Graduation ceremony at AgroParisTech
A student at Chimie ParisTech - PSL
©Chimie ParisTech - PSL
The ParisTech schools follow the French engineering education system. Students receive a comprehensive education in engineering sciences and acquire a high level of expertise in their chosen scientific field. Alongside this, they benefit from training in areas such as leadership, humanities, social sciences and project management to help them become well-rounded, versatile graduates.
The aim of the ParisTech schools is to train engineers who:
This reflects the expectations of today’s employers, who are looking for talented engineers, entrepreneurs, managers and researchers.
French engineering institutions like the ParisTech schools are renowned for their interdisciplinary programmes of study and their commitment to excellence in education. The diplôme d’ingénieur is a Master’s level qualification that allows graduates to pursue their studies at PhD level if they wish to do so.
Engineering courses in France incorporate three types of training:
The schools place a strong emphasis on innovative teaching practices. 30 to 50% of classes are practical sessions, and students work both independently and in groups, as team work is a key skill for any future engineer. Mandatory internships (1–6 months) are another key feature of the courses. This introduction to professional life helps students adopt a systemic approach to the type of problems and situations they may encounter in their future career.
Small class sizes and a very high staff-to-student ratio (1 to 5 students per teacher) mean that students benefit from a learning experience that is truly tailored to their needs. And last but not least, the schools’ teaching teams comprise both permanent lecturers and researchers who are world-renowned experts in their fields, and professionals from various sectors.
The courses have a strong international dimension:
All students spend at least 12 weeks working or studying abroad as part of their course (exchange programme, overseas internship, double degree with a partner university, etc.)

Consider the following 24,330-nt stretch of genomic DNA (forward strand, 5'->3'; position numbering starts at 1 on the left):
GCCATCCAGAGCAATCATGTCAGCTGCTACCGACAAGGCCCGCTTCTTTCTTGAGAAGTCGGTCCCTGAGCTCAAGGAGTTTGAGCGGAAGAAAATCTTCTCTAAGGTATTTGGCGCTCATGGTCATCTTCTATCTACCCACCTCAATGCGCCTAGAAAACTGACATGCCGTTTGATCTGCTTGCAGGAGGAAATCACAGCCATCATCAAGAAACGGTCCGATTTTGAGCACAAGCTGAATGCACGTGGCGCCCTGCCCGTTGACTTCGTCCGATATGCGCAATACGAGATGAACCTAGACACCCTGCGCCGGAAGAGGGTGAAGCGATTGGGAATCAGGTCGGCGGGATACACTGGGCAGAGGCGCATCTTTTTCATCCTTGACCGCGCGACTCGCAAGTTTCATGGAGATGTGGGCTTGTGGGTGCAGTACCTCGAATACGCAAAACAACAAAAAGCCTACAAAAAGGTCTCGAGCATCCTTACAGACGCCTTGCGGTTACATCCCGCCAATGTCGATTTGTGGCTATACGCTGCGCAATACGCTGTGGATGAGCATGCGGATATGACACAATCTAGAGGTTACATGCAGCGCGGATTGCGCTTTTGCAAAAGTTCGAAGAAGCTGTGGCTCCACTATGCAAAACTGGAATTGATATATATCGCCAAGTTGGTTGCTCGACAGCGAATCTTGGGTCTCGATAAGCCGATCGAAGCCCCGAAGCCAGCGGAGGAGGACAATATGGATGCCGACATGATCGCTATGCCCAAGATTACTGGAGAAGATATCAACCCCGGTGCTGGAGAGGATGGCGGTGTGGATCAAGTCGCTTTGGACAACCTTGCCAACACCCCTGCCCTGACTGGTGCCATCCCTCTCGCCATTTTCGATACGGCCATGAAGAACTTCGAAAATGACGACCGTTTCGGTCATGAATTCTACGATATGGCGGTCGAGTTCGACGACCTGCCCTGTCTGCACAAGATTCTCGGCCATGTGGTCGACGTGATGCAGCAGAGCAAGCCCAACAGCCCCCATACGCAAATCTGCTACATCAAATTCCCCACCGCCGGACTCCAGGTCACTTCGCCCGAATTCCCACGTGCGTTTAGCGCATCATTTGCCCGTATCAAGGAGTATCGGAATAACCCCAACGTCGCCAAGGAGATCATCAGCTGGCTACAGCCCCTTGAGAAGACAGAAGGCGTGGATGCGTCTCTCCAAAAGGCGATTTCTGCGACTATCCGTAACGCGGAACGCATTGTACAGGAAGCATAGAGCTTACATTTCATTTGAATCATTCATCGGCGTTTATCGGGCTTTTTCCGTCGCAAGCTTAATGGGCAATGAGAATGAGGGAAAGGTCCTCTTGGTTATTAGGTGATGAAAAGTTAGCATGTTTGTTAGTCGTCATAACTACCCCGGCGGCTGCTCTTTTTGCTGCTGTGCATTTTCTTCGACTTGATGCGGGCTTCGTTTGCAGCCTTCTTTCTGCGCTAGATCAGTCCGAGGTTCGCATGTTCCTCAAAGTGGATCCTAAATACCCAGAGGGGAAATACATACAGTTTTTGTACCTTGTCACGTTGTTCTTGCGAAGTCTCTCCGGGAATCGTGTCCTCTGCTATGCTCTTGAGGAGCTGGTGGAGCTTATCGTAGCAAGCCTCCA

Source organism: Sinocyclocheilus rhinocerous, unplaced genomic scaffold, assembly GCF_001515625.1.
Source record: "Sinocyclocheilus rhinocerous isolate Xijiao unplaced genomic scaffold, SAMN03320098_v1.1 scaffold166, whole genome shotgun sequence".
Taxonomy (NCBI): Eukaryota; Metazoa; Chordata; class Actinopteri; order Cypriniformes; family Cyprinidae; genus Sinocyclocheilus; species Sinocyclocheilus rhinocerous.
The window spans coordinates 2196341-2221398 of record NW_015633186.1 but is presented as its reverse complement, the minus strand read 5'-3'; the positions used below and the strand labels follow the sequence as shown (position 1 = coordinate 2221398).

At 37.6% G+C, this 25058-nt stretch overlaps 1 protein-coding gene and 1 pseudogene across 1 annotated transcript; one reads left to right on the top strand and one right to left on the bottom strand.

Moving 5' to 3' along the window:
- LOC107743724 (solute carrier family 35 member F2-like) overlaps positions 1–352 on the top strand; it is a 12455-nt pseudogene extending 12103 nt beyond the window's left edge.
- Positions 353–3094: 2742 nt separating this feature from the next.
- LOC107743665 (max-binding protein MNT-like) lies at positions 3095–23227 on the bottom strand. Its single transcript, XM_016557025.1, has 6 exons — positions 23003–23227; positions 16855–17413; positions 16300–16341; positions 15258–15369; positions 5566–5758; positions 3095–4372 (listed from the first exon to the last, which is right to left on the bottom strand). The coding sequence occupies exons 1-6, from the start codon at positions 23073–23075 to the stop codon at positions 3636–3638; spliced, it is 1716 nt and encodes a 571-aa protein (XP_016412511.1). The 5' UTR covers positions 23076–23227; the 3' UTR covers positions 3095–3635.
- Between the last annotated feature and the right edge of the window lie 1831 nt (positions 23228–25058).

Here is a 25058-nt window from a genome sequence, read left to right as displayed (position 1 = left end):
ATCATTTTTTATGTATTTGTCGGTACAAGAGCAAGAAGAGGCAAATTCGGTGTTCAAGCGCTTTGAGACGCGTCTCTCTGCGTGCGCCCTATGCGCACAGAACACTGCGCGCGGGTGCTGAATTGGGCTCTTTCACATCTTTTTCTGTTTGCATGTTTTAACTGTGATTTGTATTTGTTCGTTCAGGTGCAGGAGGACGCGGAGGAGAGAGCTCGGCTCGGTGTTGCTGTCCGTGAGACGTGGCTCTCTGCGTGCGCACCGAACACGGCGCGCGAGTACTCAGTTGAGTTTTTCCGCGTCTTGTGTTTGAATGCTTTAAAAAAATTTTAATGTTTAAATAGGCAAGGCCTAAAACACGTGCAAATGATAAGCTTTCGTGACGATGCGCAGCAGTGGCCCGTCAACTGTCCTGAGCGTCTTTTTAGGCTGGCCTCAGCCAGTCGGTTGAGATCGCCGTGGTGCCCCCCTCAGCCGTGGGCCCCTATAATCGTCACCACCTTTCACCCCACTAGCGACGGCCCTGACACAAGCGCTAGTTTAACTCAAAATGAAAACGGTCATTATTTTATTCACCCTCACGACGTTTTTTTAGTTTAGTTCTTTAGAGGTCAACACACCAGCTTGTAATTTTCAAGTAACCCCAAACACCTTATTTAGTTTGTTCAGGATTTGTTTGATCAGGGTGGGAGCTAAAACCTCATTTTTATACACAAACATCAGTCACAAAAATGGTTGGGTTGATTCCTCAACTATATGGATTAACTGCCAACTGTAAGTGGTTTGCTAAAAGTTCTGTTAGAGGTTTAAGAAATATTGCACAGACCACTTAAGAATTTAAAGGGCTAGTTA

Students learn in a multi-cultural environment: international students represent up to 30% of the student body depending on the school
At all of the schools in France, part of the curriculum is taught in English
Teaching is both grounded in research and geared towards helping students become researchers themselves. Students learn how to:
Students benefit from close contact with research staff and access to the schools’ research laboratories. Innovation and technology transfer are facilitated through cooperation between these laboratories and the R&D departments of companies.
The engineering courses run by the ParisTech schools lead to the official diplôme d’ingénieur qualification, meaning that graduates can go on to do a PhD. Across the network, between 10 and 70% of students choose this route. Some complete their PhD in one of the laboratories in the network, and others choose to work at laboratories elsewhere in France or abroad. In recent years this has included EFPL, ETHZ, Imperial College London, Nanyang Technological University, the Technical University of Munich, the University of Arizona and the University of Oxford.
The schools maintain close ties with industry and business as follows:
The many and varied extra-curricular activities on offer at the schools play an equally important role in students’ education. Whether it’s chairing the committee of a student society, learning how to run a study as a member of a junior enterprise, organising and running events, or managing projects, students acquire valuable skills that are much sought-after by employers.
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